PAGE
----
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Front Page » December 6, 2012 » Carbon County News » Mueseum booksigning features local writers
Published 634 days ago

Mueseum booksigning features local writers


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"When we moved to Carbon County in 2009, I knew right away that I would eventually write a book about the Scofield Mine Disaster," says Carla Kelly, award-winning novelist who lives in Wellington. My Loving Vigil Keeping, a teacher's account of life in Scofield's Winter Quarters Canyon, has been entertaining readers since its publication in August by Bonneville Books, an imprint of Cedar Fort, Inc.

Kelly's novel, plus journalist Deborah Balzotti's non-fiction work, Utah Ghost Towns: Uncovering Winter Quarters, will be featured Dec. 15, at a joint booksigning at the Western Mining and Railroad Museum in Helper, from noon to 3 p.m. Everyone is invited.

Both authors will be at the museum to sign copies of their books, and answer any questions about them, according to Stephanie Fitzsimons, museum director. "We know it's unusual for a work of fiction to be included in a museum bookstore, but Carla's book is a remarkable blending of fact and fiction," Fitzsimons explained. "That mine disaster is a subject that still evokes strong emotions here. What better place to feature it?"

Balzotti's work is equally compelling, according to Fitzsimons. Utah Ghost Towns was commissioned by Canyon Environmenal, on behalf of Canyon Fuel Company - Skyline Mine. Written for an elementary school audience, a copy of the work has been placed in all elementary schools in Utah.

"The purpose of the project was to fulfill a requirement of the National Historic Preservation Act, that involved Skyline Mine," Balzotti said. Balzotti is a well-known journalist in Utah Valley who lives in Springville and serves as a correspondent for the Provo's Daily Herald now. She wrote the popular "BookLook" book review column for the former Springville Herald.

"When I was approached to write a book about Winter Quarters, Utah, I had never heard about it," Balzotti said. "My first research stop was the Western Mining and Railroad Museum. As I read diary excerpts and saw photos, I knew it was a story that had to be shared with the next generation." Because Skyline Mine was installing additional support facilities in Winter Quarters Canyon, such a project was required by law, since Winter Quarters has been identified as a historic town site and eligible for listing on the National Register of Historic Places. It is also a Utah Cultural Resources Site.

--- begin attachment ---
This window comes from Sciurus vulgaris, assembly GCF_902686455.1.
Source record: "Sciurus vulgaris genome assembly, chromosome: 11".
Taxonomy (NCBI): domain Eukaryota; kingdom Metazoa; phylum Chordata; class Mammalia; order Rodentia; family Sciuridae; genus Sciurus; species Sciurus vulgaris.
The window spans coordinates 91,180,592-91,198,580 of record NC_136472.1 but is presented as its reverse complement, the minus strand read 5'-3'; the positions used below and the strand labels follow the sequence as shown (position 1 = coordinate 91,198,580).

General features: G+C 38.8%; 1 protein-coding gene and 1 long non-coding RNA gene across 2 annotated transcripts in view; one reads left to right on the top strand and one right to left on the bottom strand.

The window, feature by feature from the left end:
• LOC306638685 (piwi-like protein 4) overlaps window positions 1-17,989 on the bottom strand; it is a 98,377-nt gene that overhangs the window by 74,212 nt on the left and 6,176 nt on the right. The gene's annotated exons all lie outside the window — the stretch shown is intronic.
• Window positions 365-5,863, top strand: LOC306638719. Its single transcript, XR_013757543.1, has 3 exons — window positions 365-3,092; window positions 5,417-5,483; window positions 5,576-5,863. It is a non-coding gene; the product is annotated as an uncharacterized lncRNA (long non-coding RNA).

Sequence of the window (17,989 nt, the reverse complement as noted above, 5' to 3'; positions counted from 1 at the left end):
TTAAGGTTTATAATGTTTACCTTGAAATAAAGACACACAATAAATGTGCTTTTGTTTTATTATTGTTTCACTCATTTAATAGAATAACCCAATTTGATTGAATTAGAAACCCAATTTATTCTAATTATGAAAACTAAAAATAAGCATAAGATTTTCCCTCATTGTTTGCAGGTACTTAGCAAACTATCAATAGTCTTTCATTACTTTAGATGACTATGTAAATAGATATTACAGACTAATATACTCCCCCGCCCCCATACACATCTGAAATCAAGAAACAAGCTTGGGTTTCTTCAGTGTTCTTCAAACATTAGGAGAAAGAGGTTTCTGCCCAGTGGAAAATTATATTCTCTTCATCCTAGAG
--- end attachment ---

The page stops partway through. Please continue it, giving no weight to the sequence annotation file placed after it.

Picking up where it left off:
The publication of Utah Ghost Towns was mandated to fulfill any obligations that Skyline Mine was under, working in and near such a historic spot, notorious for the May 1, 1900 mine explosion that killed 200 men and boys. The Scofield [Winter Quarters] Mine Disaster remains Utah's worst catastrophe of any kind.

Kelly's novel is another way of examining this event that shattered many lives in and around Scofield, the town directly adjacent to Winter Quarters Canyon, and now a popular summer retreat.

"I suppose I am drawn to big events," Kelly said. "I have an international audience for my novels relating to the Napoleonic Wars. My first novel, published in 1984, dealt with the Pueblo Indian uprising in Santa Fe in 1680. I find it a writing challenge to examine characters and how they deal with crises."

My Loving Vigil Keeping is one example of this effort. The challenge was to actually write a story unrelated to the mine disaster, which happens at the end of the novel. "I had to write 'Vigil Keeping' from the viewpoint of people who have no idea what is going to happen on May 1, and how their lives will change in an instant," she said. "To do it any other way would lessen the impact of the actual event. It had to be a novel about living and working in a coal camp." Kelly never takes writing for granted. Each novel is distinct, and has its own challenges. "The mine disaster was a true exercise in writing," she said. "Even though I have written 26 novels, this required a subtle touch - how much to reveal, whose point of view to use. I wanted to get it right, because it matters to me."